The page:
Teacher Guide to Using Maps
Reading maps is fast becoming a lost art, since most people now have GPS units in their vehicles and even on their boats. Maps are like pictures of an area from above. But unlike Google Earth, which actually is a picture, maps basically just show the streets and their names, to help you get from point A to point B.
Maps have symbols and more information that make them more easily understood. A map will show the street you live on, and all the streets that someone will need to get to your house from wherever they happen to be. Maps generally record other types of information as well, about places, people and things.
This worksheet and lesson set discusses the explorations of Christopher Columbus and Ferdinand Magellan.
Since Earth is round, globes give you the picture of the planet that is most accurate, but you can't use them to find your way from one point to another. Maps that are flat are less expensive, and more easily used. They can show a given area in more detail, and for this reason, maps are widely used for directions.
Reading maps is a skill you can easily develop, since map language is simple. Good maps will have instructions on them that help you to track where you are going from where you are now. Once you are familiar with map language, you can find out about an area, or about how to get to a place you need to be.
We provide reading passages and maps for learning the key cities of China. We also look at the climate of the region.
Maps at their most basic level help you to find specific locations or places. You determine where you are starting from first, and then everything on the map can be described as being the proper direction and distance from your location. You'll notice that maps are always drawn out with North, South, East and West in the same directions.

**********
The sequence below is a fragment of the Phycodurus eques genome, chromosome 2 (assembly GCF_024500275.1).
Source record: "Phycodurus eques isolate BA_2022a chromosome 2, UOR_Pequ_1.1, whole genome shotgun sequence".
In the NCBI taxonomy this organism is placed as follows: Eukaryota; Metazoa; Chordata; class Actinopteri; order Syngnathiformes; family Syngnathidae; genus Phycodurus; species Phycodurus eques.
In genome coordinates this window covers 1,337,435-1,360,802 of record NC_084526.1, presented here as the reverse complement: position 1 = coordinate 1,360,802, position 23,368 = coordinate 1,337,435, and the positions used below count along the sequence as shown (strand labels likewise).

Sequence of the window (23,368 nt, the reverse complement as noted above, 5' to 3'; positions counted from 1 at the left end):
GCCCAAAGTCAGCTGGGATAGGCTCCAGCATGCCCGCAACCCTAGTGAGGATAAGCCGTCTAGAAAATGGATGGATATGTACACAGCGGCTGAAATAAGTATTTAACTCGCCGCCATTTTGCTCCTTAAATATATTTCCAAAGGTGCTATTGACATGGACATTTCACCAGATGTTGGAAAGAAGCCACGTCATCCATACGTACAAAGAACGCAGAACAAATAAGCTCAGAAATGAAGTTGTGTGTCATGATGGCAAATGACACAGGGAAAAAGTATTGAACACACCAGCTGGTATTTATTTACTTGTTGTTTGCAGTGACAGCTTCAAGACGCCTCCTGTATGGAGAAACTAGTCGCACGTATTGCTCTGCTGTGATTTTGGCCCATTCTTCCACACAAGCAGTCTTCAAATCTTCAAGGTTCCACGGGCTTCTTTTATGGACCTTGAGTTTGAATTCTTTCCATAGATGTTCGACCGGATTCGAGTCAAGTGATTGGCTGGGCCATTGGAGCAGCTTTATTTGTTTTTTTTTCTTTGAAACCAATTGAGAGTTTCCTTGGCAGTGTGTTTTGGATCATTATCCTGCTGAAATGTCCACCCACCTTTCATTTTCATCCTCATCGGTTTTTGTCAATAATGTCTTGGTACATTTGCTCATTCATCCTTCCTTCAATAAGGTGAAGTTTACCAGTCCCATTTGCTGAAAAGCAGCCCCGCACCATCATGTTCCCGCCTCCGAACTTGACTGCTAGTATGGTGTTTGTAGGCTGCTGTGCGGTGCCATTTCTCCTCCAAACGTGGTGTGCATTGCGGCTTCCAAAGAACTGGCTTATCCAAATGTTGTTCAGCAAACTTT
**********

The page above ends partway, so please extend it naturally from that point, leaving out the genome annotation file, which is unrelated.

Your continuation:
Imaginary lines cross the Earth at regular intervals, with one set that runs west to east, and one from south to north. These are called latitude and longitude, and are described in degrees. Map makers use these lines to tell a person not only what direction you live in, but how far in that direction to go.
Map grids are also often listed with another grid to make them easier to read, with letters going one way and numbers going the other. For an example, to find a spot within C16 on a map, you will trace from A to C with one hand and from 1-16 with the other, and look at the box where they meet.
Maps will also tell you the direction you are going. Almost all maps have North at the top, but North actually goes up, as in away from the map. On flat maps, a compass or arrow printed on the map will help you find North, and the other directions.
When you become good at reading maps, you will find that they also tell you more than which way to go. They tell you how far to go. Most maps you use will have everything to "scale", so that you can tell how far in miles or kilometers you will need to go. In order to find out the distance you need to travel, mark the difference between where you are and where you are going, and then use the scale to tell you how many miles it is.
You can also use Yahoo maps or Google maps online, which will show you a flat map on the computer or smart phone screen, as well as telling you which ways to turn on which streets. These can be printed out, and they are quite useful for you if you don't have a GPS unit to use for directions.
This lesson set discusses the explorations of Marco Polo and Henry Hudson.
Related Teacher Resources That Are Worth A Look:
- Atlapedia Online
- Around the World in 5 Days
- Edible State Map
- Making a Two-Colorable Map
- Map Machine
- The Young Map Colorer